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The High Court has recently given judgment in a case where the parties failed to reach agreement on the terms of a commercial contract, with harsh consequences for the party in default.

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Negotiations and the conclusion of a contract

10 February 2017

The High Court has recently given judgment in a case where the parties failed to reach agreement on the terms of a commercial contract.

C V Buchan Limited, a specialist concrete sub-contractor, engaged Hyder Consulting (UK) Limited to carry out certain design works in relation to two construction projects: the Wellcome Building and Castlepoint Car Park.

After construction, Castlepoint Car Park was found to be defective, and Buchan claimed damages from Hyder in the sum of £40 million. Hyder denied liability for any of the defects but argued that, if they were liable, there was a contract in place under which their liability was capped at £610,515.

The issue for the court was whether any binding contract had been agreed and, if so, whether any term limiting Hyder’s liability was included.

Buchan had sent Hyder various versions of draft terms and conditions, each containing different provisions relating to the limit of Hyder’s liability: a first version in November 2001, an amended version in January 2002, and a further amended version in March 2002. Buchan also sent, separately, a letter of intent instructing Hyder to begin work on the Castlepoint project. Hyder disputed the terms and conditions proposed, but did not respond in detail and started work on both projects.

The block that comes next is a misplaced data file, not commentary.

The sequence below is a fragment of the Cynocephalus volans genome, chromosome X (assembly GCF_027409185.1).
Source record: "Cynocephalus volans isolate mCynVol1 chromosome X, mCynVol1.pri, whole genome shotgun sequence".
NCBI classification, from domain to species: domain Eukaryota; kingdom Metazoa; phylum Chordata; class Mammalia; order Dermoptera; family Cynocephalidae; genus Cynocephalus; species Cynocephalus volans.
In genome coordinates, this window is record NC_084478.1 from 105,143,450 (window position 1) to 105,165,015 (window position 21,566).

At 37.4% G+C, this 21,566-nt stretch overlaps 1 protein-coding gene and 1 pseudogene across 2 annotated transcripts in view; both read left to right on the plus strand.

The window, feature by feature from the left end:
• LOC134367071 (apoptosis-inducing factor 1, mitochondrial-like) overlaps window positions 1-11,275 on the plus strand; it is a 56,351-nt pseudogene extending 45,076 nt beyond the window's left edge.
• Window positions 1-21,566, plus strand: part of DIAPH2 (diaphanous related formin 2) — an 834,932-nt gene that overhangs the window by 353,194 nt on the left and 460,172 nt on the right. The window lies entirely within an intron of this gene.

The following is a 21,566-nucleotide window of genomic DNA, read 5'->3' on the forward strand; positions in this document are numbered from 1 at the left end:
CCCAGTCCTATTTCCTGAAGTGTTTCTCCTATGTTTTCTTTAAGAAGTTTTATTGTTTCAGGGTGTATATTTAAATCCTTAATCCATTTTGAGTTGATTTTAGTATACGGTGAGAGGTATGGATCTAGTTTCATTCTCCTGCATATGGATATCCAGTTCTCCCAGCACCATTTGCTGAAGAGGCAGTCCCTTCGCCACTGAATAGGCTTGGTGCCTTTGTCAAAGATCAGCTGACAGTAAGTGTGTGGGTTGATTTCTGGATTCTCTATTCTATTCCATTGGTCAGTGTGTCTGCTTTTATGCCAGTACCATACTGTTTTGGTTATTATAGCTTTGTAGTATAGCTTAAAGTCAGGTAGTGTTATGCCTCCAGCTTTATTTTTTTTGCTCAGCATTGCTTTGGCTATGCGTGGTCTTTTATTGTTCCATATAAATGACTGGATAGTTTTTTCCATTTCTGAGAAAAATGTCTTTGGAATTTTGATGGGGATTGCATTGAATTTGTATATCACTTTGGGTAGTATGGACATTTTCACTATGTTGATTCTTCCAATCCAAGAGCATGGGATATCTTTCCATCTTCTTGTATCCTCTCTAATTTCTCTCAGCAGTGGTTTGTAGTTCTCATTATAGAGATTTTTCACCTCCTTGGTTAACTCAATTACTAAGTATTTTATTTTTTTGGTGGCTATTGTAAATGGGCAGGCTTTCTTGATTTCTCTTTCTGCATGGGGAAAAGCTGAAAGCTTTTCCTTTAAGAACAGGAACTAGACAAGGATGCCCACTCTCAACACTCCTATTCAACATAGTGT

The court held that the letter of intent was a form of simple contract, which Hyder accepted by performance. However, the terms and conditions were not incorporated into the contract, because no version of the terms and conditions was ever accepted by Hyder. Consequently, Hyder’s liability to Buchan for defective design was unlimited.

This was a harsh result for Hyder, since each draft of the terms and conditions contained some sort of limit to their liability, but it ended up with no limit at all. This was, the judge commented, ‘the inevitable consequence of Hyder’s dilatory and often uncooperative approach to the … negotiation of the terms and conditions’.  

The lesson of this case is that if the parties to a contract do not reach agreement as to its terms, the court will not rewrite history so as to incorporate terms that were not agreed. The parties may, to their disadvantage, end up with no detailed agreement at all.

Arcadis Consulting (UK) Ltd (formerly Hyder Consulting (UK) Ltd) v AMEC (BSC) Ltd (formerly C V Buchan Ltd) [2016] EWHC 2509 (TCC).

This article was written by Brendan Biggs.